As he settles in at the Pentagon, don't expect Gates to bow down to any intelligence hierarchies - Rumsfeld's or the CIA's.

Shane Harris, a staff correspondent for National Journal, wrote about intelligence and technology at Government Executive for five years.

Stay up-to-date with federal news alerts and analysis — Sign up for GovExec's email newsletters.
FROM OUR SPONSORS
JOIN THE DISCUSSION
Close [ x ] More from GovExec
 
 

Thank you for subscribing to newsletters from GovExec.com.
We think these reports might interest you:

  • Sponsored by Brocade

    Best of 2016 Federal Forum eBook

    Earlier this summer, Federal and tech industry leaders convened to talk security, machine learning, network modernization, DevOps, and much more at the 2016 Federal Forum. This eBook includes a useful summary highlighting the best content shared at the 2016 Federal Forum to help agencies modernize their network infrastructure.

    Download
  • Sponsored by CDW-G

    GBC Flash Poll Series: Merger & Acquisitions

    Download this GBC Flash Poll to learn more about federal perspectives on the impact of industry consolidation.

    Download
  • Sponsored by One Identity

    One Nation Under Guard: Securing User Identities Across State and Local Government

    In 2016, the government can expect even more sophisticated threats on the horizon, making it all the more imperative that agencies enforce proper identity and access management (IAM) practices. In order to better measure the current state of IAM at the state and local level, Government Business Council (GBC) conducted an in-depth research study of state and local employees.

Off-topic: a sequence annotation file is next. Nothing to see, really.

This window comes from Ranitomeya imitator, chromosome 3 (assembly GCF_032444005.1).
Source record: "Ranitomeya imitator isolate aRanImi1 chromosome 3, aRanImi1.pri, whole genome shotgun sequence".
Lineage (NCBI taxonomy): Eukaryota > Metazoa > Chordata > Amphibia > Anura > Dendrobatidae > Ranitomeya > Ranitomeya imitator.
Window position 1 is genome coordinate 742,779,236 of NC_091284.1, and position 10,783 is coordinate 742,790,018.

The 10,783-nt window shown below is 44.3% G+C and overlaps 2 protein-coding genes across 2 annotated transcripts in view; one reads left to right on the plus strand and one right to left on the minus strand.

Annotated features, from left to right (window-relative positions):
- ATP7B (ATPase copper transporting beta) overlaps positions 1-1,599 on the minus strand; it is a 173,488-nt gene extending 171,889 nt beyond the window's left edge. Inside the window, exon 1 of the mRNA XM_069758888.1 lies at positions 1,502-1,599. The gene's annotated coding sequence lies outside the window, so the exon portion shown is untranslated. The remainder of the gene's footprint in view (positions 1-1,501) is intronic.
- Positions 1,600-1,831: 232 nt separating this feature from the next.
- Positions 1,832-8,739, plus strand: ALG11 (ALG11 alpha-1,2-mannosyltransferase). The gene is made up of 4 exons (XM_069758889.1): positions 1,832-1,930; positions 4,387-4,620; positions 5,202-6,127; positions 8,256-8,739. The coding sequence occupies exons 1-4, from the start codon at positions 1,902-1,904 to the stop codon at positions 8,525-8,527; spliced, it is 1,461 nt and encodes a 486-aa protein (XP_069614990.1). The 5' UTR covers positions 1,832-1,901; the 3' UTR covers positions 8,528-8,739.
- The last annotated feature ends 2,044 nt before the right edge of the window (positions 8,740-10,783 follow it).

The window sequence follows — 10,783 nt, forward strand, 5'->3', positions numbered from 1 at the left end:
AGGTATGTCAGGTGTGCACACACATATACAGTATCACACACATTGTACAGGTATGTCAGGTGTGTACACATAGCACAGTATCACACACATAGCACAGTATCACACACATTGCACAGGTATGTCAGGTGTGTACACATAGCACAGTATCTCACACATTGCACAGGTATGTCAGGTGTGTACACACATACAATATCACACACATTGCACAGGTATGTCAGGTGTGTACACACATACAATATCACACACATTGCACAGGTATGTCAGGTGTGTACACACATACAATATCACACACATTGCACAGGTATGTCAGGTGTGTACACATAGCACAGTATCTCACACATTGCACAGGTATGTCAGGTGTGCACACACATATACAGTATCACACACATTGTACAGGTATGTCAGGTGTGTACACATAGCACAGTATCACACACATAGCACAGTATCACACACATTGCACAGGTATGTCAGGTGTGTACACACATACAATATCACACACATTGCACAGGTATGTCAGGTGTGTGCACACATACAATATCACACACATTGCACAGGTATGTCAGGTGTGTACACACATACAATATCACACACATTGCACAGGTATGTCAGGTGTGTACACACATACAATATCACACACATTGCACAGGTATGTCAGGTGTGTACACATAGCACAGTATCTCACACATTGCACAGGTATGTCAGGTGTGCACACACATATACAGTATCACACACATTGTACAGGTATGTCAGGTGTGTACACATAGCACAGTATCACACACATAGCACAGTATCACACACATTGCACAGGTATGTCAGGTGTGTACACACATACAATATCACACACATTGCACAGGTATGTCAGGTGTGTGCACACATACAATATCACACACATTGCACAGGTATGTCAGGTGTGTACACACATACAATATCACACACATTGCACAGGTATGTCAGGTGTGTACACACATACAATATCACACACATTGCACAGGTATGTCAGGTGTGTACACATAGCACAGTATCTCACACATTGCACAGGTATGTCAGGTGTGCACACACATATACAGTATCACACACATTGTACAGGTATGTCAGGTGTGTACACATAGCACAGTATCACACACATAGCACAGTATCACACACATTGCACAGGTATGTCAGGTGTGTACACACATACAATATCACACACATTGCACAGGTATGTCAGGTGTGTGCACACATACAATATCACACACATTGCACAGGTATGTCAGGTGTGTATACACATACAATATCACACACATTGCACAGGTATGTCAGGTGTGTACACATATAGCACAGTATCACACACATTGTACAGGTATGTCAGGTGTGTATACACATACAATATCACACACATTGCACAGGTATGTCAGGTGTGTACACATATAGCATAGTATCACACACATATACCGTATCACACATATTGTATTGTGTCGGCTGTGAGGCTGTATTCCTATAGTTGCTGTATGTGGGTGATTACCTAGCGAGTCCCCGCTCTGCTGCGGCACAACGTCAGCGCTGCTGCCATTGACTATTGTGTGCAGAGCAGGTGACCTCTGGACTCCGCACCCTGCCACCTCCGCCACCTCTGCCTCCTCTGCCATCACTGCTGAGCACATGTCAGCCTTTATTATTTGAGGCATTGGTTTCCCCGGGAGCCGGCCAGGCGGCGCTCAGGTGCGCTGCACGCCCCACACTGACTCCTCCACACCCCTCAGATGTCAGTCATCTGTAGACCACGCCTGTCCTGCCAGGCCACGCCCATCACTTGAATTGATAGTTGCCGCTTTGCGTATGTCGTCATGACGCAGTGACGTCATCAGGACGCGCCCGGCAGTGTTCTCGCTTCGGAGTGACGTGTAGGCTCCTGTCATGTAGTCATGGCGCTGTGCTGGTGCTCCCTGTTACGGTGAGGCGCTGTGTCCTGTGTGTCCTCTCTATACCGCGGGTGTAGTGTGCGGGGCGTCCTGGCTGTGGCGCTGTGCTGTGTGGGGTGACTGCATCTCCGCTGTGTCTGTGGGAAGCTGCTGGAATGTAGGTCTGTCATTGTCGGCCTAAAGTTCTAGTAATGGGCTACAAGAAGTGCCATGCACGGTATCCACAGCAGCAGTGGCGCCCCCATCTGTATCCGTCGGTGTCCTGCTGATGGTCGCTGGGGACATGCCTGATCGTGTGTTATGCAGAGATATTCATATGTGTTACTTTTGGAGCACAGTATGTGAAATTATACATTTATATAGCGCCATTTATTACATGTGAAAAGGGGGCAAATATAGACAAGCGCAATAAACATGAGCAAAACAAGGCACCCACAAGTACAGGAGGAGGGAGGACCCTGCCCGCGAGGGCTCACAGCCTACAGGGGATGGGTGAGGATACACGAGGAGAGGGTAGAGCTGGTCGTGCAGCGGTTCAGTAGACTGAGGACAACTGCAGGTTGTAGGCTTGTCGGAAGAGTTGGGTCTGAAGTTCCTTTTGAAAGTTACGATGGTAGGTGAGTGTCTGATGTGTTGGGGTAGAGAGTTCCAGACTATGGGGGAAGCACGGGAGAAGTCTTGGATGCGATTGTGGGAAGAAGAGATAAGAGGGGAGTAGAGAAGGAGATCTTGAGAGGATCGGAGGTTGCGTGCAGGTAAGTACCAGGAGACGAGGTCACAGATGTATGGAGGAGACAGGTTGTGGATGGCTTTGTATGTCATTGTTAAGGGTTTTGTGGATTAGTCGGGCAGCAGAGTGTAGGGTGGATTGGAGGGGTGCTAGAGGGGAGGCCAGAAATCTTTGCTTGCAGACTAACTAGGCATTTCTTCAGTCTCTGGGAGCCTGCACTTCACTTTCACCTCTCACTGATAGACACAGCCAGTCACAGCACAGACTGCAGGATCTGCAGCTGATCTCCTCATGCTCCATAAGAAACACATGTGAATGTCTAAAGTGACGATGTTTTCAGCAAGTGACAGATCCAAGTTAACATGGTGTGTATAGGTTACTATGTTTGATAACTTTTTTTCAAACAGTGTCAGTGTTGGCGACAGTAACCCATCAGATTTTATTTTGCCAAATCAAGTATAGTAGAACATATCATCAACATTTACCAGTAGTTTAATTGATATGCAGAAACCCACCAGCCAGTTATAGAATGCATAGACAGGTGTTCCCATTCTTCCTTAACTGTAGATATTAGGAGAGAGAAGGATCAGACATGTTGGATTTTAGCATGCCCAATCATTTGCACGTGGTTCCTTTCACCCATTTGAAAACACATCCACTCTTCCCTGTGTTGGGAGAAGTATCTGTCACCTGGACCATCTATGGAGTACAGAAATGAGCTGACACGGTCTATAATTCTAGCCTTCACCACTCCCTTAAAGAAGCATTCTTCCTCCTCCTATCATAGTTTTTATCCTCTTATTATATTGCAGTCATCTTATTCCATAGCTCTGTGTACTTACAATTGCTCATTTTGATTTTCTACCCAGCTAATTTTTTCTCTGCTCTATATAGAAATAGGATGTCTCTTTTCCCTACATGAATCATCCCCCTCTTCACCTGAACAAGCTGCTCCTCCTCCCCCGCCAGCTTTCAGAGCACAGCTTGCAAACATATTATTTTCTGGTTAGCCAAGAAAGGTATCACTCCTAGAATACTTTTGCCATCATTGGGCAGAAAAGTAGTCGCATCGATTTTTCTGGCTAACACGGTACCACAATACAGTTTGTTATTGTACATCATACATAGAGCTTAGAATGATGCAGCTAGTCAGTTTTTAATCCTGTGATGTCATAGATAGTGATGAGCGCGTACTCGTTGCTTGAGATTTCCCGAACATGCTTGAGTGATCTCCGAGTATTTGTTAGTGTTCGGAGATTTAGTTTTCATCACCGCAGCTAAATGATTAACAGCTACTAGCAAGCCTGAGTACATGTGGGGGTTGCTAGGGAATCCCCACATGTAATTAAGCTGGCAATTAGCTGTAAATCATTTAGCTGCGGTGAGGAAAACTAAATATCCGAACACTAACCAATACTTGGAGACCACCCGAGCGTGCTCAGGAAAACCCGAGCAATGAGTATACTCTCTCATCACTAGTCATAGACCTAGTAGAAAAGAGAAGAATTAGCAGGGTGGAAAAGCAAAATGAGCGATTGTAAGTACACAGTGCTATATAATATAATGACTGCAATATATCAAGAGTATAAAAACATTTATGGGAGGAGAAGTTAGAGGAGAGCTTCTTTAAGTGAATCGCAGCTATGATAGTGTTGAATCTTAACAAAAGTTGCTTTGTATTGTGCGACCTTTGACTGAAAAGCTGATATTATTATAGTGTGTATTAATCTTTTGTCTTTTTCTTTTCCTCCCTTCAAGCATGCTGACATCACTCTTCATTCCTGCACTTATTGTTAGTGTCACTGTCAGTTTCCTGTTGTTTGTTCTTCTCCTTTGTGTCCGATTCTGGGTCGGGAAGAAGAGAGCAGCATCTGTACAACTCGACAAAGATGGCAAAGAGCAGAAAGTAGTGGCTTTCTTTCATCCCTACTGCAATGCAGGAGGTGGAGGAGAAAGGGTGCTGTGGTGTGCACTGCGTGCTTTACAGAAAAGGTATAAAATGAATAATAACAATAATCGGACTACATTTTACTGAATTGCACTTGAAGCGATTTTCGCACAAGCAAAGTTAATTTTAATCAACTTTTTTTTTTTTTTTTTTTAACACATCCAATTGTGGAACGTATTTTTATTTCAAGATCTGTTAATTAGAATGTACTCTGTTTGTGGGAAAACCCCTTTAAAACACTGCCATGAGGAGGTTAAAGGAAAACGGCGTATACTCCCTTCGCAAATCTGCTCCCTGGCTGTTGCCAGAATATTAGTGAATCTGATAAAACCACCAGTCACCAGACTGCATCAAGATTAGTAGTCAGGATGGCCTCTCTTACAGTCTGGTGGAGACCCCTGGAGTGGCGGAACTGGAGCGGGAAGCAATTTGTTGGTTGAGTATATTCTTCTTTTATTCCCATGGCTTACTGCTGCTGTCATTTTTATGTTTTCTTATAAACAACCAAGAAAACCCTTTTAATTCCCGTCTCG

Download
  • Sponsored by Aquilent

    The Next Federal Evolution of Cloud

    This GBC report explains the evolution of cloud computing in federal government, and provides an outlook for the future of the cloud in government IT.

    Download
  • Sponsored by Aquilent

    A DevOps Roadmap for the Federal Government

    This GBC Report discusses how DevOps is steadily gaining traction among some of government's leading IT developers and agencies.

    Download
  • Sponsored by LTC Partners, administrators of the Federal Long Term Care Insurance Program

    Approaching the Brink of Federal Retirement

    Approximately 10,000 baby boomers are reaching retirement age per day, and a growing number of federal employees are preparing themselves for the next chapter of their lives. Learn how to tackle the challenges that today's workforce faces in laying the groundwork for a smooth and secure retirement.

    Download
  • Sponsored by Hewlett Packard Enterprise

    Cyber Defense 101: Arming the Next Generation of Government Employees

    Read this issue brief to learn about the sector's most potent challenges in the new cyber landscape and how government organizations are building a robust, threat-aware infrastructure

    Download
  • Sponsored by Aquilent

    GBC Issue Brief: Cultivating Digital Services in the Federal Landscape

    Read this GBC issue brief to learn more about the current state of digital services in the government, and how key players are pushing enhancements towards a user-centric approach.

    Download
  • Sponsored by CDW-G

    Joint Enterprise Licensing Agreements

    Read this eBook to learn how defense agencies can achieve savings and efficiencies with an Enterprise Software Agreement.

    Download
  • Sponsored by Cloudera

    Government Forum Content Library

    Get all the essential resources needed for effective technology strategies in the federal landscape.

    Download

When you download a report, your information may be shared with the underwriters of that document.